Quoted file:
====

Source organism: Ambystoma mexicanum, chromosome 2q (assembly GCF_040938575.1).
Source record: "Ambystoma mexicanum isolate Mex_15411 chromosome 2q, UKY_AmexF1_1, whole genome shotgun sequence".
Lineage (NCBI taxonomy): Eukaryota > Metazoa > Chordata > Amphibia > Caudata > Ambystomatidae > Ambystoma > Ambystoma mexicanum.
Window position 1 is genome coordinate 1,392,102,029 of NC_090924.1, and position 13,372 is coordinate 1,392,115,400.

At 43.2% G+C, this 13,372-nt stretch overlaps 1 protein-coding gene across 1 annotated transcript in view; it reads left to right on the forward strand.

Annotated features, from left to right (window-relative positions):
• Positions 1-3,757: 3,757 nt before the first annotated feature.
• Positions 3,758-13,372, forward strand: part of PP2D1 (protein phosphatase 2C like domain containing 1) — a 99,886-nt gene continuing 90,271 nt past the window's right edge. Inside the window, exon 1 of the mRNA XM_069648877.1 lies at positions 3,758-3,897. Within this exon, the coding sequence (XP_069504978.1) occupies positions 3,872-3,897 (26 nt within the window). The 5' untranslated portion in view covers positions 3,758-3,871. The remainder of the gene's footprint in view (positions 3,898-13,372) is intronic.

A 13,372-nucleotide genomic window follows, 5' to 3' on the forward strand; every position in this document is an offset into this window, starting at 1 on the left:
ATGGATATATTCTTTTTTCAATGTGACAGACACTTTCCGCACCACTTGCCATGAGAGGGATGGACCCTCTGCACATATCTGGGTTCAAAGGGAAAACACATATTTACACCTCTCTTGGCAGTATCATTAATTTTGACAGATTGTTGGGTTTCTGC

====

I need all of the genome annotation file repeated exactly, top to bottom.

Source organism: Ambystoma mexicanum, chromosome 2q (assembly GCF_040938575.1).
Source record: "Ambystoma mexicanum isolate Mex_15411 chromosome 2q, UKY_AmexF1_1, whole genome shotgun sequence".
Lineage (NCBI taxonomy): Eukaryota > Metazoa > Chordata > Amphibia > Caudata > Ambystomatidae > Ambystoma > Ambystoma mexicanum.
Window position 1 is genome coordinate 1,392,102,029 of NC_090924.1, and position 13,372 is coordinate 1,392,115,400.

At 43.2% G+C, this 13,372-nt stretch overlaps 1 protein-coding gene across 1 annotated transcript in view; it reads left to right on the forward strand.

Annotated features, from left to right (window-relative positions):
• Positions 1-3,757: 3,757 nt before the first annotated feature.
• Positions 3,758-13,372, forward strand: part of PP2D1 (protein phosphatase 2C like domain containing 1) — a 99,886-nt gene continuing 90,271 nt past the window's right edge. Inside the window, exon 1 of the mRNA XM_069648877.1 lies at positions 3,758-3,897. Within this exon, the coding sequence (XP_069504978.1) occupies positions 3,872-3,897 (26 nt within the window). The 5' untranslated portion in view covers positions 3,758-3,871. The remainder of the gene's footprint in view (positions 3,898-13,372) is intronic.

A 13,372-nucleotide genomic window follows, 5' to 3' on the forward strand; every position in this document is an offset into this window, starting at 1 on the left:
ATGGATATATTCTTTTTTCAATGTGACAGACACTTTCCGCACCACTTGCCATGAGAGGGATGGACCCTCTGCACATATCTGGGTTCAAAGGGAAAACACATATTTACACCTCTCTTGGCAGTATCATTAATTTTGACAGATTGTTGGGTTTCTGC